“Any man who does not like dogs and want them about does not deserve to be in the White House.” —Calvin Coolidge
President Calvin Coolidge was so widely known as an animal lover that some people began sending their unwanted pets to the White House.
As a result, our 30th president and the First Lady, Grace Coolidge, had an unsurpassed menagerie at the mansion. Animals as diverse as a pair of lions, a wallaby a pigmy hippo, and a raccoon were part of the extended First Family. However, the Coolidge’s two stunning white collies, Rob Roy and Prudence Prim, were probably their most beloved pets.
Thanks to a painting by Howard Chandler Christy — depicting a seated Rob Roy looking up at Grace Coolidge, who is wearing a striking red dress — that hangs in the China Room of the White House today, Rob Roy is also the best-known Coolidge pet.
From Wisconsin to the White House
Grace Coolidge became enamored with white collies after seeing one perform in a circus.
She purchased Rob Roy, born around 1922, from Stephen C. Radford Jr.’s Island White Kennels in Oshkosh, WI, according to the Calvin Coolidge Presidential Library & Museum as well as other sources. Although the dog’s name originally was Oshkosh, the First Lady changed it to Rob Roy, after a popular cocktail. The name shows a bit of whimsy since it was the time of Prohibition in the United States.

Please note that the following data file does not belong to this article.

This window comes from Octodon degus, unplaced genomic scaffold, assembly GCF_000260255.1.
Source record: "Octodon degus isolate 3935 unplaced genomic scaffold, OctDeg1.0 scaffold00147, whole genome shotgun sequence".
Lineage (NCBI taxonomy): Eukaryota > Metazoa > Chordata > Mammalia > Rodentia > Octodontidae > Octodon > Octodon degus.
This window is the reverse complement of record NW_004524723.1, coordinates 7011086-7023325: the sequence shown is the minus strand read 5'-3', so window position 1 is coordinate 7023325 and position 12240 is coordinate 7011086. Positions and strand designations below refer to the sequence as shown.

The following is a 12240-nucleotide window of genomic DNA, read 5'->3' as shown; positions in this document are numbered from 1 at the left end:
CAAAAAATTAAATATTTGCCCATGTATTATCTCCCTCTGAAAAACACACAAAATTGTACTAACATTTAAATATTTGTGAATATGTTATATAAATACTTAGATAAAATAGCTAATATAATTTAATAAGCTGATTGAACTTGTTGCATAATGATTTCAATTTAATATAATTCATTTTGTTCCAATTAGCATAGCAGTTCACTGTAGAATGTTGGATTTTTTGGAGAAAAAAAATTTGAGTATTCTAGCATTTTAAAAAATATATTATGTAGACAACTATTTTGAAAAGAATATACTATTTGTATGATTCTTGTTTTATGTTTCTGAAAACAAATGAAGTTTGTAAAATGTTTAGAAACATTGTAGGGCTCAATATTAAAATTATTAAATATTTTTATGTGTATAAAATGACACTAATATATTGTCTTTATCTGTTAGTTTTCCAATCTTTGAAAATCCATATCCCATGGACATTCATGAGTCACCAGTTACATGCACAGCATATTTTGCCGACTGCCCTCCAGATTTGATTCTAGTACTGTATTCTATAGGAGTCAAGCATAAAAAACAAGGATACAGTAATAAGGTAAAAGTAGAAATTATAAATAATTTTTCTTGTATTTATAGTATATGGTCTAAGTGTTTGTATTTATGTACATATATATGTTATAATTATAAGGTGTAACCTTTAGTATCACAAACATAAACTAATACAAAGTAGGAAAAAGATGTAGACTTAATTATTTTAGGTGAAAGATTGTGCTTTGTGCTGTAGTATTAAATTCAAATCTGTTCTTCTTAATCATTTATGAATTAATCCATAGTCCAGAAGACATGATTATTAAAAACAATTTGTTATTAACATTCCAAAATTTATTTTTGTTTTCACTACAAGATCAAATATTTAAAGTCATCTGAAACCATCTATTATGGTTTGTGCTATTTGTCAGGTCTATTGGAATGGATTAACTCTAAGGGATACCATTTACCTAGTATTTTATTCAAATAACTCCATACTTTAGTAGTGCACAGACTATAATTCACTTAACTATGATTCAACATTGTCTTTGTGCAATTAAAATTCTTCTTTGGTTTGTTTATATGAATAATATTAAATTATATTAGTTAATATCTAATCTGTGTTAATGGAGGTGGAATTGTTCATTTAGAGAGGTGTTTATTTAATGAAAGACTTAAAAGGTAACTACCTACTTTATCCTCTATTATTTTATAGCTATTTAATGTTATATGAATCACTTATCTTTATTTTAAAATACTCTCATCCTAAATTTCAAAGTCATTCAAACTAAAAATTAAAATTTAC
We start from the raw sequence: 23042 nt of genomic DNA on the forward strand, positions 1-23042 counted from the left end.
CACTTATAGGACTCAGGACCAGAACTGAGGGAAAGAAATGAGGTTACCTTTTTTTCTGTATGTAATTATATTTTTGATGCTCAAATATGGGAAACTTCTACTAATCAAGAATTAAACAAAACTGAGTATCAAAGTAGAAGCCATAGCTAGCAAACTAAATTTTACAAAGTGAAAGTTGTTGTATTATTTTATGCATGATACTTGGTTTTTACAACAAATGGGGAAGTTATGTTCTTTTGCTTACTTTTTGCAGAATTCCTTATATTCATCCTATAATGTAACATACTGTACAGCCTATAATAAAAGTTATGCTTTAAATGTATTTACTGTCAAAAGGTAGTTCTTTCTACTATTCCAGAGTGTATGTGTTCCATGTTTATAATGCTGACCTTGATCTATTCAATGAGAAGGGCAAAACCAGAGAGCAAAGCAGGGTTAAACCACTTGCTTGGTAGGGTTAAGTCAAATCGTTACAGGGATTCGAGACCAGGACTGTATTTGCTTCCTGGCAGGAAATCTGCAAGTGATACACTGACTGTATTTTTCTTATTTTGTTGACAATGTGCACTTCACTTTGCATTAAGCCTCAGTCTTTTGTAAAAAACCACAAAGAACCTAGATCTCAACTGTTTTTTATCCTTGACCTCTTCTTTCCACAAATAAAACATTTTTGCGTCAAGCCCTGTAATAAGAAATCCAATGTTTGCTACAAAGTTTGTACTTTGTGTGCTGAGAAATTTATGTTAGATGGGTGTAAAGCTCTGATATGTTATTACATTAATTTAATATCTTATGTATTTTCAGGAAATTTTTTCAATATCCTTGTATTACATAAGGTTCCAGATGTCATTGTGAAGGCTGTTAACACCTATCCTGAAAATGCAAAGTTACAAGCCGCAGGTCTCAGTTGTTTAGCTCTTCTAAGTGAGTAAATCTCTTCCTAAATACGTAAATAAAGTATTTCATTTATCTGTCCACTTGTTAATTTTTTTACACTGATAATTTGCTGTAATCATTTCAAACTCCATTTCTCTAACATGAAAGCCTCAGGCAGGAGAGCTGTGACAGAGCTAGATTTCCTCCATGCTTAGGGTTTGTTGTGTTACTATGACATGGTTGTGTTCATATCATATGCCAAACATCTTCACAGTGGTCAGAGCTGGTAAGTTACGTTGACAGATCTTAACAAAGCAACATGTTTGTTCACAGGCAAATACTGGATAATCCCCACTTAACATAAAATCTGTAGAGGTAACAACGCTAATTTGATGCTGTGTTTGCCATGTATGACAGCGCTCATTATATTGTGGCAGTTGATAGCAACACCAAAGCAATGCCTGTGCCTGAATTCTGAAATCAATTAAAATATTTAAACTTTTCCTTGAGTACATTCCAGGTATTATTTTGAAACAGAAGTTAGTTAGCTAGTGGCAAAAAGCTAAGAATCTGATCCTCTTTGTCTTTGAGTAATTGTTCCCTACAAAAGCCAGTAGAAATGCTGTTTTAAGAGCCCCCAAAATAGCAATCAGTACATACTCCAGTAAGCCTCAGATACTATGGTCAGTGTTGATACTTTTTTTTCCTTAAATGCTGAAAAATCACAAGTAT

Well-known for his hatred of any squirrel that dared to cross the White House grounds, Rob Roy slept in the presidential bedroom. Terrified of the White House elevator, Rob Roy would press himself as firmly as he could against the elevator floor for security whenever he took a ride on it.
Rob Roy frequently appeared with the president or the First Lady at public events at the White House and posed with them for photographs.
In fact, Rob Roy became the first dog to be part of an official First Family photo portrait on June 30, 1924. The portrait is poignant because shortly after it was taken, one of the Coolidges’ son, 16-year-old Cal, was in such a hurry to change his clothes that he did not wear socks. A resulting toe blister became infected, and the teenager died from the wound just a week after the photo was taken.
The Story Behind the Famous Painting
Because the dog was so much a part of the family, the First Lady insisted on having Rob Roy pose with her for her official White House painting in 1924.
When she debated wearing a red dress against a blue background, her husband, known for his dry wit, suggested she could also achieve a red-white-and-blue theme by wearing a white dress and dyeing Rob Roy red.
Coolidge did like the resulting painting and sent a photograph of it to the dog’s breeder, who responded, “Fine picture of dog. Send more photographs.”
Rob Roy’s Death
In September 1928, Rob Roy developed stomach problems and was rushed into emergency surgery at Walter Reed Army Hospital. Unfortunately, he did not survive.
Coolidge wrote about his fondness for Rob Roy in his autobiography:
“He was a stately companion of great courage and fidelity. He loved to bark from the second-story windows and around the South Grounds. Nights he remained in my room and afternoons went with me to the office. His especial delight was to ride with me in the boats when I went fishing. So although I know he would bark for joy as the grim boatman ferried him across the dark waters of the Styx, yet his going left me lonely on the hither shore.”